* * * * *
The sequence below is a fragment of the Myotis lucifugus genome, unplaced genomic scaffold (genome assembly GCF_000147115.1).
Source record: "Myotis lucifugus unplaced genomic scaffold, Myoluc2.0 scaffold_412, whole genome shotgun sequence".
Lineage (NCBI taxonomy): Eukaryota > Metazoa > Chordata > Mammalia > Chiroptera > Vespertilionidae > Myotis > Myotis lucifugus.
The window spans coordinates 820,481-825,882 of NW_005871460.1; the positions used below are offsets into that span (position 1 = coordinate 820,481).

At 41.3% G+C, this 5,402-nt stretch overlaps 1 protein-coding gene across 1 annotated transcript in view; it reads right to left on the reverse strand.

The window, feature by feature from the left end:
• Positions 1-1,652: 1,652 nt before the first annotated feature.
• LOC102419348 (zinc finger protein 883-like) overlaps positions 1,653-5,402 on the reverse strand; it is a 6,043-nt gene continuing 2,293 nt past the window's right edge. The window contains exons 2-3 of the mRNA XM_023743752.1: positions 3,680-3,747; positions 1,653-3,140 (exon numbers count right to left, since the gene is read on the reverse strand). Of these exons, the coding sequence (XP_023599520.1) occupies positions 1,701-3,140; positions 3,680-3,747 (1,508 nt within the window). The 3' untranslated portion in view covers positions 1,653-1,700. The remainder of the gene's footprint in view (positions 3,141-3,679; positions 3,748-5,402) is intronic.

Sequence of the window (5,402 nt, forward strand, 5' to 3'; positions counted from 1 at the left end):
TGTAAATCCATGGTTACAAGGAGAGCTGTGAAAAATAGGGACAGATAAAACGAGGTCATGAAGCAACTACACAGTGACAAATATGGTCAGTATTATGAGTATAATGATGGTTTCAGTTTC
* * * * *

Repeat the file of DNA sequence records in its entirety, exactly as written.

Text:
The sequence below is a fragment of the Myotis lucifugus genome, unplaced genomic scaffold (genome assembly GCF_000147115.1).
Source record: "Myotis lucifugus unplaced genomic scaffold, Myoluc2.0 scaffold_412, whole genome shotgun sequence".
Lineage (NCBI taxonomy): Eukaryota > Metazoa > Chordata > Mammalia > Chiroptera > Vespertilionidae > Myotis > Myotis lucifugus.
The window spans coordinates 820,481-825,882 of NW_005871460.1; the positions used below are offsets into that span (position 1 = coordinate 820,481).

At 41.3% G+C, this 5,402-nt stretch overlaps 1 protein-coding gene across 1 annotated transcript in view; it reads right to left on the reverse strand.

The window, feature by feature from the left end:
• Positions 1-1,652: 1,652 nt before the first annotated feature.
• LOC102419348 (zinc finger protein 883-like) overlaps positions 1,653-5,402 on the reverse strand; it is a 6,043-nt gene continuing 2,293 nt past the window's right edge. The window contains exons 2-3 of the mRNA XM_023743752.1: positions 3,680-3,747; positions 1,653-3,140 (exon numbers count right to left, since the gene is read on the reverse strand). Of these exons, the coding sequence (XP_023599520.1) occupies positions 1,701-3,140; positions 3,680-3,747 (1,508 nt within the window). The 3' untranslated portion in view covers positions 1,653-1,700. The remainder of the gene's footprint in view (positions 3,141-3,679; positions 3,748-5,402) is intronic.

Sequence of the window (5,402 nt, forward strand, 5' to 3'; positions counted from 1 at the left end):
TGTAAATCCATGGTTACAAGGAGAGCTGTGAAAAATAGGGACAGATAAAACGAGGTCATGAAGCAACTACACAGTGACAAATATGGTCAGTATTATGAGTATAATGATGGTTTCAGTTTC